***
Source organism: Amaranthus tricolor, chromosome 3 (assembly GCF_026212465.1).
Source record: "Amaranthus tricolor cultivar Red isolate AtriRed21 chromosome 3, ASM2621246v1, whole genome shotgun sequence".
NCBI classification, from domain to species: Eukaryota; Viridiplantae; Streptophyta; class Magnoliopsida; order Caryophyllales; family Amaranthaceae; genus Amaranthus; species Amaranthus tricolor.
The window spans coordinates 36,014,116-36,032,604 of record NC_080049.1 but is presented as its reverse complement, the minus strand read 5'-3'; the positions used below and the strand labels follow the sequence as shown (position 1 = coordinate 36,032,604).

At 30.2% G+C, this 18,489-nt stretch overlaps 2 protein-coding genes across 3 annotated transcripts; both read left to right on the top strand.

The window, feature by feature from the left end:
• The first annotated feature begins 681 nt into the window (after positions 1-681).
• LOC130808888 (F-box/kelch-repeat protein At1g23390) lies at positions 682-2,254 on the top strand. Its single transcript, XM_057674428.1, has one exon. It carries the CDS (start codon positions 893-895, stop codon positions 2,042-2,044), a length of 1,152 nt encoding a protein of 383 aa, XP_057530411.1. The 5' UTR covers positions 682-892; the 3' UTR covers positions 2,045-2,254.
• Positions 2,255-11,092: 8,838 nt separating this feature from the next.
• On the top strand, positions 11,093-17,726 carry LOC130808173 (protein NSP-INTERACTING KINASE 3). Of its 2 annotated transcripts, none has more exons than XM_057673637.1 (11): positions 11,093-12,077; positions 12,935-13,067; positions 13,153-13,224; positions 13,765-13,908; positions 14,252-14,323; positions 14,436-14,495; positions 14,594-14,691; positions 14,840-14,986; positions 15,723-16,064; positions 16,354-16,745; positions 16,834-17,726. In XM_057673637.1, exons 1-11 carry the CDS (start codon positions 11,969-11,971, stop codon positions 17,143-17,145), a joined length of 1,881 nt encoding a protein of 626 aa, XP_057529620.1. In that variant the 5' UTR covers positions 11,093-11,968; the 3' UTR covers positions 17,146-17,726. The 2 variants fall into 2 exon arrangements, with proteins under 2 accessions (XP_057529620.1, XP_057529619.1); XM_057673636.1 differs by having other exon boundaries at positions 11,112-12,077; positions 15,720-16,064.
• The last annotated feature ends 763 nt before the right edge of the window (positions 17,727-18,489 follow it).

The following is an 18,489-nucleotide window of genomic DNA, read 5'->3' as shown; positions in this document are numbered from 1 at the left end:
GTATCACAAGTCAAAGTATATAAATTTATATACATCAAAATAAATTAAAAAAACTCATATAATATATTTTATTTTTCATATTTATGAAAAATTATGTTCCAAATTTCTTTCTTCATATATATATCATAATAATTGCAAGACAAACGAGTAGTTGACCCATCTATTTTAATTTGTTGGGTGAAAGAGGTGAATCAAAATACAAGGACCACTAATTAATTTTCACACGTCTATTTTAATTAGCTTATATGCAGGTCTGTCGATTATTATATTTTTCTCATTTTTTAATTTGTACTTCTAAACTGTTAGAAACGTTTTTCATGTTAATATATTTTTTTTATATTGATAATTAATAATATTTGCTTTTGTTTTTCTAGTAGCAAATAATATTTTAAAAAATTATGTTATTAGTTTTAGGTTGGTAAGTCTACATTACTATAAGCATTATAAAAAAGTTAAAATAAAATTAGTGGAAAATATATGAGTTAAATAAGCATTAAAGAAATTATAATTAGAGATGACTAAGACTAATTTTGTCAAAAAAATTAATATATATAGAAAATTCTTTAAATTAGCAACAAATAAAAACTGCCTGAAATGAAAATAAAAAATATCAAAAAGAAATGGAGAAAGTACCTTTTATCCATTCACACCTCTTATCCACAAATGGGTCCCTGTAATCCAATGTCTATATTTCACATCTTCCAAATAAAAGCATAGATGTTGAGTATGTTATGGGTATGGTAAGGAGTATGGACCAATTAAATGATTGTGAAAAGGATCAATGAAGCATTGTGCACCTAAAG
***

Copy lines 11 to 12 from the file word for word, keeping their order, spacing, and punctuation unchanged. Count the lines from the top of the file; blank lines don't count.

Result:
• The last annotated feature ends 763 nt before the right edge of the window (positions 17,727-18,489 follow it).

The following is an 18,489-nucleotide window of genomic DNA, read 5'->3' as shown; positions in this document are numbered from 1 at the left end: